By Stanley Tromp, IRE member and independent journalist
If anyone thinks that investigative reporting is a sunset profession, this idea was obliterated for me after I attended the Investigative Reporters and Editors’ superlative conference in San Francisco in late June. There, some of the toughest and sharpest investigative reporters in the United States shared their skills, which reporters usually keep hidden, with remarkable generosity at more than 100 panels and workshops.
The speakers taught 1,600 delegates from around the world new ways to investigate the courts, organized crime, government surveillance, health care, college sports, immigration, whistleblowers, clean energy, religion, gambling, Hollywood, the oceans, memorabilia fraud, and more. As a Canadian, I noted that while most of the topics were universal, a few such as covering the death penalty and rampant handguns were distinct to America.
IRE, founded in 1975, now has 5,000 members, several hundred of them foreign, and many of these Canadians. It was the model for what became the Canadian Association of Journalists (CAJ), and has long been a source of inspiration and empowerment abroad, even before I attended the first joint IRE-CAJ workshop — called Crossing the 49th — in Vancouver in 2002. Because there was then nothing like it in Canada, I bought the IRE Handbook in 1991 and have since read hundreds of the group’s 4,000 how-to advice tipsheets — and this year began listening to online audio of the panels — with very useful results.
At the yearly IRE Awards luncheon, executive director Mark Horvit, who had just returned from teaching journalism in Nigeria, noted that 500 story entries had been received that year. It refutes the myth that investigative reporting has been irreversibly fading since the Golden Age of the 1970s.
I cannot sum up in such a short space the variety, power, and insights of the 2014 presentations, some of which left one unsettled and humbled. It’s also sometimes good to see one’s own work in the widest possible context. For instance, Rana Sabbagh, executive director of Arab Reporters for Investigative Journalism noted how reporters in that region fight to get the truth out despite jailings and killings. All this makes our journalistic obstacles here – such as flawed FOI laws, newsroom cutbacks, arrogant PR flaks who outnumber reporters by four-to-one - seem picayune indeed.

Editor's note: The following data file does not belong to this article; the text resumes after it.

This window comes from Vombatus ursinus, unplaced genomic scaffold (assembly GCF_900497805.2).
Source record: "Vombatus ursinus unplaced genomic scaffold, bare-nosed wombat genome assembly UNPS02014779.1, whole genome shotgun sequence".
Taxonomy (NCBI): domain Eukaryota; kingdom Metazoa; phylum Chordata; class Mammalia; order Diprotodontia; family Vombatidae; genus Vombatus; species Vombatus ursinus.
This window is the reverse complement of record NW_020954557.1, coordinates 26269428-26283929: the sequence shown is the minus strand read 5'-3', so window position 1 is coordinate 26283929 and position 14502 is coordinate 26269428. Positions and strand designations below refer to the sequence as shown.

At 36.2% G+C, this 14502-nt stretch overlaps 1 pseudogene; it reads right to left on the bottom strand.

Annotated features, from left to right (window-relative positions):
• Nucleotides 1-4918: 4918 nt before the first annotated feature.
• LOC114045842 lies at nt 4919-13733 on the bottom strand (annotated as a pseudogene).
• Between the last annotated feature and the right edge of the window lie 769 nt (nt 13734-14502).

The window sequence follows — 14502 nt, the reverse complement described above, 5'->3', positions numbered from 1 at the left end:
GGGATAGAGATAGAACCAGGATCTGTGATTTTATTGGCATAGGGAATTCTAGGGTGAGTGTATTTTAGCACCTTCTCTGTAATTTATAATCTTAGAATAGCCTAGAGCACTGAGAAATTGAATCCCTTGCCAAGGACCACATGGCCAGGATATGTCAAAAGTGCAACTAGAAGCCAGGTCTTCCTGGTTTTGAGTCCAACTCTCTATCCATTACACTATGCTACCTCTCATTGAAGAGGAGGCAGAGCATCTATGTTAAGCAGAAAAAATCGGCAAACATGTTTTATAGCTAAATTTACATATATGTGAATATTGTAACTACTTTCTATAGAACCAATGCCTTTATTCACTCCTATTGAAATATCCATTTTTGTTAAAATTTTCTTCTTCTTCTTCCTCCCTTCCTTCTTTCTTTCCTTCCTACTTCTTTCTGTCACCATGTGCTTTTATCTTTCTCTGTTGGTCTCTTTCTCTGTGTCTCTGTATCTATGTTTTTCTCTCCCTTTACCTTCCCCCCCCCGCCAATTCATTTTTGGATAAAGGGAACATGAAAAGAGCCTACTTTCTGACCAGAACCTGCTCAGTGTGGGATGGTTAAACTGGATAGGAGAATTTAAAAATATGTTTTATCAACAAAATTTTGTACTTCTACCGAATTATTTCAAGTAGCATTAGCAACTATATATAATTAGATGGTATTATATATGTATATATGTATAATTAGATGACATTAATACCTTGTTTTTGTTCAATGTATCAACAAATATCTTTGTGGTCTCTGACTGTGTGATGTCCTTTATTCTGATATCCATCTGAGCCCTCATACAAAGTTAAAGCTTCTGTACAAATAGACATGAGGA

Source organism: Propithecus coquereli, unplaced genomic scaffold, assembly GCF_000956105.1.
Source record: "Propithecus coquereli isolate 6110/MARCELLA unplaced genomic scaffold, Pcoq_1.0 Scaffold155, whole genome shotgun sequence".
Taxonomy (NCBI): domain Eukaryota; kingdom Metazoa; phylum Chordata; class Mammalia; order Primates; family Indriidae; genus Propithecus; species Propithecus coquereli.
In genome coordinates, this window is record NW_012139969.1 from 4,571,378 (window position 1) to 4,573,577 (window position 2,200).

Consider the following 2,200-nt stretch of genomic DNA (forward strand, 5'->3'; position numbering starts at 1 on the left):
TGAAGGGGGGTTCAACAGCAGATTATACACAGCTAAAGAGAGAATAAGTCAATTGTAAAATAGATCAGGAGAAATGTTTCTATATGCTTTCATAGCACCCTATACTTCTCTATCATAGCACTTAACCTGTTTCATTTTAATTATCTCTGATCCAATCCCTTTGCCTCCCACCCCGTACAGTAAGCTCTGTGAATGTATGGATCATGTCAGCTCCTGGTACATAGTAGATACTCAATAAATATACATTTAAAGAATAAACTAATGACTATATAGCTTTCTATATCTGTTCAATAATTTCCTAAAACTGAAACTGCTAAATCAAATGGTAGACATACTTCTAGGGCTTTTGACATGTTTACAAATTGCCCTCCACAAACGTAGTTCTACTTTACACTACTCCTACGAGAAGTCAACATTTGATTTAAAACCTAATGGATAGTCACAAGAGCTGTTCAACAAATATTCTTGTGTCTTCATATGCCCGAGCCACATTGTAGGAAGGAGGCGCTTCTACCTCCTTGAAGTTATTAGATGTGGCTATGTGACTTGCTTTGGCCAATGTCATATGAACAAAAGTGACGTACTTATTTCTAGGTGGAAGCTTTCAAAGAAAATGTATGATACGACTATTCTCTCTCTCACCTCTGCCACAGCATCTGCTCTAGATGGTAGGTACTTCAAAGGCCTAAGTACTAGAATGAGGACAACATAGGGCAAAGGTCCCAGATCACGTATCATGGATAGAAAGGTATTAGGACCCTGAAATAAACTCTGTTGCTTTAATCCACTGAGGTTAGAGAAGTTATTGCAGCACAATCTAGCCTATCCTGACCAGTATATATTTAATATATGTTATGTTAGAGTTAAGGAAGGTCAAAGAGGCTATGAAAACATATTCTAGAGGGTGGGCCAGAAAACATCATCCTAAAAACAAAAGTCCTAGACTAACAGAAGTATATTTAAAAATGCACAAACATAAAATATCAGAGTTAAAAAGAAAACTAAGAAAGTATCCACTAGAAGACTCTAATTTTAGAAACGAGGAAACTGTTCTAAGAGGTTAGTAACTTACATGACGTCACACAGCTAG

But what impressed me most was a panel on small town newspapers, with heroic reporters risking their lives in the deep south to expose incredibly grotesque corruption.
“You might want to carry a gun, y’all,” began Kathy Cruz of the Hood Country News (Texas), not in jest. Panelist Tim Crews of The Sacramento Valley Mirror, who exposed how a 2007 “suicide” was actually a homicide, said he indeed keeps a shotgun on his porch.
Samantha Swindler recalled her days as editor of the Corbin Times-Tribune in Whitley County, Kentucky, population 35,000, birthplace of Kentucky Fried Chicken. She had hired 20-year-old Adam Sulfridge for his first assignment, which eventually led to them revealing that the local drug-addicted sheriff had been stealing and selling guns and narcotics. (He’s now serving 15 years in federal prison and 15 of his associates also were convicted.) Both journalists faced death threats and carried guns, and federal agents told Sulfridge the sheriff had plotted to kill him.
As my trip came to an end I regretted leaving our southern neighbors who have a far stronger tradition of aggressive reporting and open government. American reporters would never accept many of the constraints that Canadians quietly do, and they push back hard against those working to hide or spin embarrassing truths in their conflict-charged, often-hazardous trade.
While the panelists taught practical skills, perhaps more importantly they conveyed a vantage point from which to see the Canadian scene anew, a robust spirit to hopefully apply here. Both the reporters’ drive to produce investigative reporting and the public’s appetite to read it are inextinguishable, even if readers sometimes forget that it cannot be produced for free. (Perhaps the new funding model lies in foundations.) At times with deep funding cuts it may look like the challenges that such reporters face today are insurmountable, but these heroic speakers prove that indeed where there’s a will there’s a way, and that the key question should be not, “Can we afford to have investigative reporting?” but rather, “Can we afford not to?”
Stanley Tromp is the FOI caucus coordinator for the Canadian Association of Journalists (CAJ), and has been writing investigative news for many publications for 20 years. He can be reached at email@example.com.